In this dystopia, some number-crunchers, with their calculators, got together to figure out how ethical principles should manifest themselves; they couldn’t find dice, and the Wheel of Fortune was otherwise engaged. Calculating that more hens are killed each year than any other animal, a solution was proposed: not, in fact, to address the killing of hens (which is an inevitable part of their exploitation for both their flesh and their eggs), but to make sure that killing and the preceding exploitation are done marginally “better.” “More bang for our buck,” they said, as they calculated how much they would spend on the campaign and how much they would reap in return. Because social justice is all about metrics, and the victims of oppression don’t thank you as generously as the perpetrators of that oppression do when you rubber-stamp their new method of exploiting.

When you don’t believe in the fundamental goodness of the human spirit and the antipathy towards causing unnecessary harm that’s hardwired into most individuals, you have to produce statistical analyses, populate tables with data, and invent jargon to justify your “activism.”

Of course, experience (over 200 years of it) shows that the anti-vegan advocacy brigade’s tactics aren’t working, no matter how hard they try to justify them with figures and statistics. And, of course, without education on the moral value of all nonhuman animals it merely provides speciesists with an excuse to disagree, from a subjective perspective, with the ascription of moral worth to one particular species. Further, you’ve backed yourself into a moral corner: by telling people not to eat one species, if you then argue for the others having equal moral value, you’ll not be believed. But, those who defend the tactics of anti-vegan advocacy will have you believe that such flaws have to do with a lack of money and not a lack of clarity regarding moral positions. And, after all, when laying hens have it better, then the animal people will start campaigning for broiler hens (one reform of treatment at a time), and then fishes (one species at a time, one form of treatment at a time). But, of course, this keeps the calculators powered, the statisticians in a job, and the coffers filled.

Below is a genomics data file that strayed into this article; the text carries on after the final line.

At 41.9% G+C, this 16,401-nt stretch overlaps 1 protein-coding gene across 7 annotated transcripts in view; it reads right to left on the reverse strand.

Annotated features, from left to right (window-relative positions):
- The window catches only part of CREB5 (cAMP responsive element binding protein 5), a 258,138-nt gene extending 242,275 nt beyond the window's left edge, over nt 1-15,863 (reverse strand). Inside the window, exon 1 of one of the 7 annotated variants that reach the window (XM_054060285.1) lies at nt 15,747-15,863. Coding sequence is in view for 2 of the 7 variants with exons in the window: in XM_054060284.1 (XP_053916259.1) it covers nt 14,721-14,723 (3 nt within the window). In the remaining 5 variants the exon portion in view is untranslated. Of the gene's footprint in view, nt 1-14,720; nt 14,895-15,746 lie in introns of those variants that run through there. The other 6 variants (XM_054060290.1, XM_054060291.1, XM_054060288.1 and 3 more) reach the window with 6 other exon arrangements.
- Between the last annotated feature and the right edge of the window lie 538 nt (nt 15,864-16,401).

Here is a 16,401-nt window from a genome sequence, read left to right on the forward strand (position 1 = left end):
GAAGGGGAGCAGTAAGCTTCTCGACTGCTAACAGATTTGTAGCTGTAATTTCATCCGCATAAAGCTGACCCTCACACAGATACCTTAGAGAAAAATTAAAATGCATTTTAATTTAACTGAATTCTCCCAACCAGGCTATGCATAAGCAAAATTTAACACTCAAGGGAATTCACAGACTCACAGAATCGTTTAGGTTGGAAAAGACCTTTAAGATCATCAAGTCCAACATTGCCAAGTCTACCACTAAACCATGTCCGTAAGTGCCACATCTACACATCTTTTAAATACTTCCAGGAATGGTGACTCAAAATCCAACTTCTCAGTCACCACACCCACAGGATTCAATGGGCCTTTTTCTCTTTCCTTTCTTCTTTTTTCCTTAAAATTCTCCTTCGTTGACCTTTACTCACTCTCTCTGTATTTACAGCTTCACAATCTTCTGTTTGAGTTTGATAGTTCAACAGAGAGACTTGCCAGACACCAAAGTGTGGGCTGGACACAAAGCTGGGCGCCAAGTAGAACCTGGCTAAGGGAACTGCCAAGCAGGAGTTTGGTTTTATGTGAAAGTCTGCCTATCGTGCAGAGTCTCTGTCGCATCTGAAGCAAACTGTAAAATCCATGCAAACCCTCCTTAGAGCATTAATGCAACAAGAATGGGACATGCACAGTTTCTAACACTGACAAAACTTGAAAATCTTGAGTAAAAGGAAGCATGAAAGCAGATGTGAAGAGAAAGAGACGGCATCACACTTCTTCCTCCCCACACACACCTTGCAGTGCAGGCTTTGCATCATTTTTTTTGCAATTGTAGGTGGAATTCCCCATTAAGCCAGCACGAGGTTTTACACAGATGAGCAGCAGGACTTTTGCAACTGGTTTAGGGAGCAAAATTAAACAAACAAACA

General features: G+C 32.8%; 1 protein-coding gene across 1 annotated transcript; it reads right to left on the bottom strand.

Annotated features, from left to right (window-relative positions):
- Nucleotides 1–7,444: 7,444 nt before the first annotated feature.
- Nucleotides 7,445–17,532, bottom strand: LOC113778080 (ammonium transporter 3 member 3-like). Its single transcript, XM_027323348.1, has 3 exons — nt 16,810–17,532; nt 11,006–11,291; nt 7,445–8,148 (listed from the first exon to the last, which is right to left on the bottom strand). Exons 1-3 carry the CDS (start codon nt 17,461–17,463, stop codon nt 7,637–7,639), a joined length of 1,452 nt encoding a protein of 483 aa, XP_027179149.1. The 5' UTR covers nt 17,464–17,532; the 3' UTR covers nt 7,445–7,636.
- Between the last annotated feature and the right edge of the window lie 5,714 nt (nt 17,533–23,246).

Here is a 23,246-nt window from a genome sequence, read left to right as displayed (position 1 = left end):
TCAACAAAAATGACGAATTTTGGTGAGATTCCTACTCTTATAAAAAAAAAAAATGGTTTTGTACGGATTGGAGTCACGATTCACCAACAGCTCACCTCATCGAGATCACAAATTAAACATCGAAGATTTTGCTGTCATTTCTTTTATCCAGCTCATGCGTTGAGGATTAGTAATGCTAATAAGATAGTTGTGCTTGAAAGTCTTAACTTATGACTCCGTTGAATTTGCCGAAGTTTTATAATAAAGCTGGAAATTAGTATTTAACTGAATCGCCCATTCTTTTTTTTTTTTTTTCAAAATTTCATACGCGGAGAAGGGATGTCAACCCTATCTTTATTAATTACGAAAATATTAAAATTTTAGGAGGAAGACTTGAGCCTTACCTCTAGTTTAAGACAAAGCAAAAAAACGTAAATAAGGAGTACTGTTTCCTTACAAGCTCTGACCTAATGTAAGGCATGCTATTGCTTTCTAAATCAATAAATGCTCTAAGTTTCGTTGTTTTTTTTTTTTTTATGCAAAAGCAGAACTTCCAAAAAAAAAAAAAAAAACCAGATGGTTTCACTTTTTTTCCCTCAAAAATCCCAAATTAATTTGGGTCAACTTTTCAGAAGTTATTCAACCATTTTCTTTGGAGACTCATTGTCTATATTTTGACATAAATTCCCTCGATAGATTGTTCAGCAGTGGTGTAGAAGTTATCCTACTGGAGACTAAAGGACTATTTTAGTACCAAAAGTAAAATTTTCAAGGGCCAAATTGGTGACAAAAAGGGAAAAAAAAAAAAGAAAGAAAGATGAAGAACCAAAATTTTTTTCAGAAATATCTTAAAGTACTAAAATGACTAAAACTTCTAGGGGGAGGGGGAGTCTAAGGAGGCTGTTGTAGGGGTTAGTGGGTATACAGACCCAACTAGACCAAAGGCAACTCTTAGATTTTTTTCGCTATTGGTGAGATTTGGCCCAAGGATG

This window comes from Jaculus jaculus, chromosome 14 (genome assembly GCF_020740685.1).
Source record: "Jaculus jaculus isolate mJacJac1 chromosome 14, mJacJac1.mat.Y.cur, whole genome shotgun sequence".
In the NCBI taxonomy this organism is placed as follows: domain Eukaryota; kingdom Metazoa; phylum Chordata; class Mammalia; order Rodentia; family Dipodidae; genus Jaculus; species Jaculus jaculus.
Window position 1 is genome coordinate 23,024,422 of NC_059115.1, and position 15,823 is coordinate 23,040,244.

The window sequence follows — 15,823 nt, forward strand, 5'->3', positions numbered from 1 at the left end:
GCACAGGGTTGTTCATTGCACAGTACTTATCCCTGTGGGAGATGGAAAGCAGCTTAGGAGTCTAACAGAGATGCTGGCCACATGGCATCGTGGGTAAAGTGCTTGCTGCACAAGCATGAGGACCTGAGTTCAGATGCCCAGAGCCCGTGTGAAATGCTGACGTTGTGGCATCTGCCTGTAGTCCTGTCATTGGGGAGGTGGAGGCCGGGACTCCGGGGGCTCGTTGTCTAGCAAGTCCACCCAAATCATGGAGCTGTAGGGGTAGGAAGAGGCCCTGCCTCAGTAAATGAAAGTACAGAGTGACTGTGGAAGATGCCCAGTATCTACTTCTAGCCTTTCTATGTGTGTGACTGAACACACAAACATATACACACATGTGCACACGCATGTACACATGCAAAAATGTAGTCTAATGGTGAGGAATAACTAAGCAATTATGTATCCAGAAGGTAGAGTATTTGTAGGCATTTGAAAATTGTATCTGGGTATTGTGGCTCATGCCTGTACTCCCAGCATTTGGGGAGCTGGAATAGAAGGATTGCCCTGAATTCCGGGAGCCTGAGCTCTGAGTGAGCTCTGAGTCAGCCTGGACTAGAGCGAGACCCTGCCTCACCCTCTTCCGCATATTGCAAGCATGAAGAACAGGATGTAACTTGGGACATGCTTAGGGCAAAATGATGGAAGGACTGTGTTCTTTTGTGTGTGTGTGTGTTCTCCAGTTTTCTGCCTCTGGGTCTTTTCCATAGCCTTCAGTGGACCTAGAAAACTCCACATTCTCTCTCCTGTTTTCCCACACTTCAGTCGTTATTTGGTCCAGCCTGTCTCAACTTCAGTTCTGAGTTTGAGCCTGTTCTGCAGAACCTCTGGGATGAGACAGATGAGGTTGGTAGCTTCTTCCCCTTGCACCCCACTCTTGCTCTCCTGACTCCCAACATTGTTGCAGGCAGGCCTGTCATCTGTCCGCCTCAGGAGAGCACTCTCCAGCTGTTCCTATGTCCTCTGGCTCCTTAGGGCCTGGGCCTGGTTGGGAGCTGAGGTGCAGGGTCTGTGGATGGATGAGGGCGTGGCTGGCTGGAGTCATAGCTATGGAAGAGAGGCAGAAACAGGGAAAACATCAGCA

So, cage-free exploited and brutalized laying hens amount to a victory for “animal people” who assuage their consciences with some trivial feel-goodery, and for the vegans for whom doing actual vegan advocacy is not exciting, edgy, or sexy enough. All about the humans; to hell with the birds (which is where they already are, whether in cages or not). Most of all, it’s a financial victory for the large animal charities who get funding to promote this incoherent campaign and who gain donations from the nonvegan public who like to feel better about the hens they’re exploiting for their breakfast omelette.

And certainly, there are people supporting these campaigns who sincerely believe they’re doing the right thing by hens. But when we promote such moral confusion, all we’re doing is giving people permission to continue using animals. And that’s not only fundamentally unjust, it’s also fundamentally nonsensical if a vegan world is what we desire.

Remember that most people do care about animals. Arm yourself with a copy of Eat Like You Care, marshal your courage, and ask for nothing less than veganism. It’s the only antidote to the pox of welfarism and it’s the only fair thing to do.

The proceeds for writing this article will be donated towards local TNR projects